Water Warning

It is time to start watering your landscape!  Plants use twice as much water at 80 degrees as 70 degrees and four times as much water at 90 degrees as 70 degrees.  Newly planted shade trees (planted within the last year) will show minor signs of stress like scorched leaf margins.  This is normal for a first year tree.   Regardless, the higher temps of summer make watering a necessity in maintaining healthy trees and shrubs.

It is also a good time to raise your mower cutting height.  Due to the increased effects from heat and drought, turf can handle more stress when it is cut higher.   By increasing your mower cutting height, you help the grass compete against possible weeds.  Obviously, we want the grass to win that battle!

If You Missed the Fall Clean Up

If you did  not get around to your fall landscaping clean up, then February into March is a great time to complete that task.  Removing the leaves that seem to collect in unsightly areas, trimming roses, hydrangeas, butterfly bushes, etc.  can be accomplished now.  I was able to tackle this project last week – blew leaves on to my lawn, mowed and vacuumed up the dead grass and leaves in the process.  It’s  a great feeling to get a “jump” on spring and your landscape always has a neater appearance afterwards.

Fall/Winter Watering

Generally speaking, you can stop watering at the same time deciduous trees begin dropping their leaves – usually mid-October in our area. When the daily high temperatures are less than 70 degrees most plants begin to become dormant in preparation for the winter season. Normally supplemental watering is not needed after this point.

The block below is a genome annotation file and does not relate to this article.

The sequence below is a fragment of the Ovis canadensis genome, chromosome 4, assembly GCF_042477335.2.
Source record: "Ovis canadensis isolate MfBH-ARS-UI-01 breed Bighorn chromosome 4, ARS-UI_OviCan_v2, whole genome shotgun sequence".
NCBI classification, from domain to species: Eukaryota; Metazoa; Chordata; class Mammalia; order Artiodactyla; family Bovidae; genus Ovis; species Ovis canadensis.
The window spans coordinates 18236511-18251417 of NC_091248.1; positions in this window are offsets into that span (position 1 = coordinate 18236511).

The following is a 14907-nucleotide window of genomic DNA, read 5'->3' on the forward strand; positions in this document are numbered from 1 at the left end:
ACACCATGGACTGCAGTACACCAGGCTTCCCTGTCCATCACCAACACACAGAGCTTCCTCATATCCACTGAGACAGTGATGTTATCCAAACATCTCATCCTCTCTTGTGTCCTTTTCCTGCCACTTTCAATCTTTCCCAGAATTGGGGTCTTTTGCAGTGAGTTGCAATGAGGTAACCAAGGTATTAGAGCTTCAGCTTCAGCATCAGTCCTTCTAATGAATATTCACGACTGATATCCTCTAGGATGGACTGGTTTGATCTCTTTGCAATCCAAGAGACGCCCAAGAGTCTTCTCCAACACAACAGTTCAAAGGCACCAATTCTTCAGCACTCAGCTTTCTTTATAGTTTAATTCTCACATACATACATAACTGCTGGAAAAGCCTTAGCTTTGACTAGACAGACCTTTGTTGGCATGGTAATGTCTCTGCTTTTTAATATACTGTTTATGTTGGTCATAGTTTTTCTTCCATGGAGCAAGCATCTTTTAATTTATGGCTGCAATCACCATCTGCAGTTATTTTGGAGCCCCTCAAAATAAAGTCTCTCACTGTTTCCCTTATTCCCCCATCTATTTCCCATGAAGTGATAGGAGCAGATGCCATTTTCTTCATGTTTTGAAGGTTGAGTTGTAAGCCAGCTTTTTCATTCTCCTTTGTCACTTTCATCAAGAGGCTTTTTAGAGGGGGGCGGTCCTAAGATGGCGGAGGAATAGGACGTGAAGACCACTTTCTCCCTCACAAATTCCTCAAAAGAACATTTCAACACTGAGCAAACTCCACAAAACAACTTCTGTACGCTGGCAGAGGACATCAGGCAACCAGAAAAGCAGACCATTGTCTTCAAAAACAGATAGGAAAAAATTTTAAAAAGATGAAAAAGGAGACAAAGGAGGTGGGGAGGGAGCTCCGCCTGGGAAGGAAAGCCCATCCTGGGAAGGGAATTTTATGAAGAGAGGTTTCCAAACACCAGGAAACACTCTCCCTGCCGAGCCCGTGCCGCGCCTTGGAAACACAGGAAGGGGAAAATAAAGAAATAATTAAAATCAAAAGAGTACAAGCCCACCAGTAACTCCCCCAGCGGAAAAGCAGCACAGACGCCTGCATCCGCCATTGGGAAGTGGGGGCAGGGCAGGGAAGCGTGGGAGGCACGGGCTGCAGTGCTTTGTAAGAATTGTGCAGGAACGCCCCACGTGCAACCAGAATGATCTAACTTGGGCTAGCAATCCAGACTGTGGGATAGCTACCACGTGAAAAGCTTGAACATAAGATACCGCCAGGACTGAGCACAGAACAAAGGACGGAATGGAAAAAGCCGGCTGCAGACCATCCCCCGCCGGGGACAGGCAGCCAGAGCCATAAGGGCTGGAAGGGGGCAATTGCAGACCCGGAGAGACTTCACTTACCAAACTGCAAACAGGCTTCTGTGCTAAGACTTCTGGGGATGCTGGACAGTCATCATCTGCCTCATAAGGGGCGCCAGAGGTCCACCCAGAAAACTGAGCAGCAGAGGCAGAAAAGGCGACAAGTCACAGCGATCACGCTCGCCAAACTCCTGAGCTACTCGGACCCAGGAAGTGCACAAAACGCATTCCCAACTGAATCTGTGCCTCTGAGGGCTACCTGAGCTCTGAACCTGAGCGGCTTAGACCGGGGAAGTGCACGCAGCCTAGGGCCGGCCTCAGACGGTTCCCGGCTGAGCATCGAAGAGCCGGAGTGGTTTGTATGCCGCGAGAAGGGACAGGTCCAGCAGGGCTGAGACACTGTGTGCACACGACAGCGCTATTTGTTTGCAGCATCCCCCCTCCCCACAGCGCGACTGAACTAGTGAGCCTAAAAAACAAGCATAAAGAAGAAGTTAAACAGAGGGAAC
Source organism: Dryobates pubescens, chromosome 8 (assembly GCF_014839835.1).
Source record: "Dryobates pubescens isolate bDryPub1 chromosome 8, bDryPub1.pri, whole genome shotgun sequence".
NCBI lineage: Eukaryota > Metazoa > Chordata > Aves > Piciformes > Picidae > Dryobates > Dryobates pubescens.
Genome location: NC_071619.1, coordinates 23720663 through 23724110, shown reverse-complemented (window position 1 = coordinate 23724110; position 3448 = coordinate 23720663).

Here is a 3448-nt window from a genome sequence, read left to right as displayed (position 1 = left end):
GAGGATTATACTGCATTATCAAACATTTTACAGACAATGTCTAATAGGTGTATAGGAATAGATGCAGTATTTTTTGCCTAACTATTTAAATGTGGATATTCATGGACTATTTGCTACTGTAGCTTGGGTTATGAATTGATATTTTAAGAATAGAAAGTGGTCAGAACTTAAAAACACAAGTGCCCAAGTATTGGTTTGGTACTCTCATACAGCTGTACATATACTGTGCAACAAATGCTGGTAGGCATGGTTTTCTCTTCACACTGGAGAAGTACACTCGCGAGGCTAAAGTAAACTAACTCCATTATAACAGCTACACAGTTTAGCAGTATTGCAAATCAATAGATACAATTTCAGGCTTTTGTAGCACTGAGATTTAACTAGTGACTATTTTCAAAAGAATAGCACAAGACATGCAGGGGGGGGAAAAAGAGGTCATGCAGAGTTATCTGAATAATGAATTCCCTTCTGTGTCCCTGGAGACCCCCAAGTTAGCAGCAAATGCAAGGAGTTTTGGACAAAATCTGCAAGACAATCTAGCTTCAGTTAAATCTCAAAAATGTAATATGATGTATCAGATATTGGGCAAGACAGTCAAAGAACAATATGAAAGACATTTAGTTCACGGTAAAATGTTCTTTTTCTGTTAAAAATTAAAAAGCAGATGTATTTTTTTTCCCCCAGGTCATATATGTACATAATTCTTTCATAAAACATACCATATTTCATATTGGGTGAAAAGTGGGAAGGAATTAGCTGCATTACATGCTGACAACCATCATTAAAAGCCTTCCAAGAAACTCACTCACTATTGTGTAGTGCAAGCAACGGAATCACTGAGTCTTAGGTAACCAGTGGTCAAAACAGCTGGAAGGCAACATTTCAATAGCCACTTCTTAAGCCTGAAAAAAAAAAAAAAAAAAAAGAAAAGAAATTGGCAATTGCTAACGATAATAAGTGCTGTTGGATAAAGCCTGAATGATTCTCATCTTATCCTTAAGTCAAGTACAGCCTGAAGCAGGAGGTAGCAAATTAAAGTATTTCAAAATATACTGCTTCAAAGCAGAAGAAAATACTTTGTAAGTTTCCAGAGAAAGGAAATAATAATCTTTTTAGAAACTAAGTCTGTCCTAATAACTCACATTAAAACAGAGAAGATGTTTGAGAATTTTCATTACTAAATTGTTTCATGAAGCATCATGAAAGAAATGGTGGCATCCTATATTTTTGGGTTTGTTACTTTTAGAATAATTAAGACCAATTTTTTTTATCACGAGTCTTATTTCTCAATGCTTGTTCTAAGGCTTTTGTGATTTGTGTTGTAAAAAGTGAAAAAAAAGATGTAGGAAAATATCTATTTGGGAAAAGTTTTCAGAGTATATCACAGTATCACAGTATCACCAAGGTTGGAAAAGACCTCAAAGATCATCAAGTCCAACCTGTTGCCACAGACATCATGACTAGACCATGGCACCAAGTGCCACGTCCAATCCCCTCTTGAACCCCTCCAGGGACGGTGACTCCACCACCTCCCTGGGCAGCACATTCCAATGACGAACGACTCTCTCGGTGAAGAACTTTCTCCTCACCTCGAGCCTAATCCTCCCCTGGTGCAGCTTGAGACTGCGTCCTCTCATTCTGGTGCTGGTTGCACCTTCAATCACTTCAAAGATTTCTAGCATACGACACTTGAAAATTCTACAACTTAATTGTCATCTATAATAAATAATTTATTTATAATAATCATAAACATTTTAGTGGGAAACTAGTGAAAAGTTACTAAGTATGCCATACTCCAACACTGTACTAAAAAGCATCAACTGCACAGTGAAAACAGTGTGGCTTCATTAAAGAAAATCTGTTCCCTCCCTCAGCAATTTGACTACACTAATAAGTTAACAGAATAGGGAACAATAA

There is one exception with newly installed plants. Occasionally watering is needed if we have experienced a fall drought. In these cases, we would recommend watering weekly into mid December. Fortunately, this is not the situation this year.

For established landscaping, we recommend one watering before the end of December to prevent winter desiccation.

The best way to prevent winter injury is to have healthy, moist plants going into the more severe cold period.

Pruning Summer Flowering Plants

Most hydrangeas, roses, grasses, butterfly bushes and other summer blooming plants can be pruned any time after they become dormant. This requires a (hard) freeze with temps in the lower 20’s. There is no rush to do this.

Some folks like to see the dormant flower heads throughout the winter. The real deadline for pruning these plants is before the spring growth begins. I often prune my plants on a warm day after January 1.

It is detrimental to prune spring-flowering plants (spirea, lilac, azaleas, forsythia) at this time because you will be removing the spring flower buds.

Fall Clean Up

Fall is a great time to blow leaves away from your shrubbery and flower beds into your grass and to mow your lawn one last time.   This will give you a head start next year.  By early spring, turf has already grown an inch or more by the time it turns green.  If you have already removed the leaves and mowed your grass, you are a step ahead at a time that can be overwhelming to homeowners .

Fall Planting

Fall is a great season to plant shade trees. Mid October is also the time you can stop watering your shrubbery. You will be delighted to give up that duty for a while.

Sit back, relax, and enjoy your landscaping,the beautiful fall weather and the cooler temperatures. Contemplate how beautiful your yard will look next fall if you place some beautiful shade trees in your landscape now.

Fall Arborvitae Questions

Many of you are calling in about the appearance of brown needles on your arborvitae.  Some folks fear this is a sign that the plant is dying.  Rest assured that the arborvitae is simply shedding its needles.   All evergreens go through this process at some point during the growing year.  The critical factor for you to watch for is whether the brown needles appear on the inside of the plant.   If so, this is a natural occurrence.  If the brown needles appear on the outer layers of the plant, you may have reason for concern.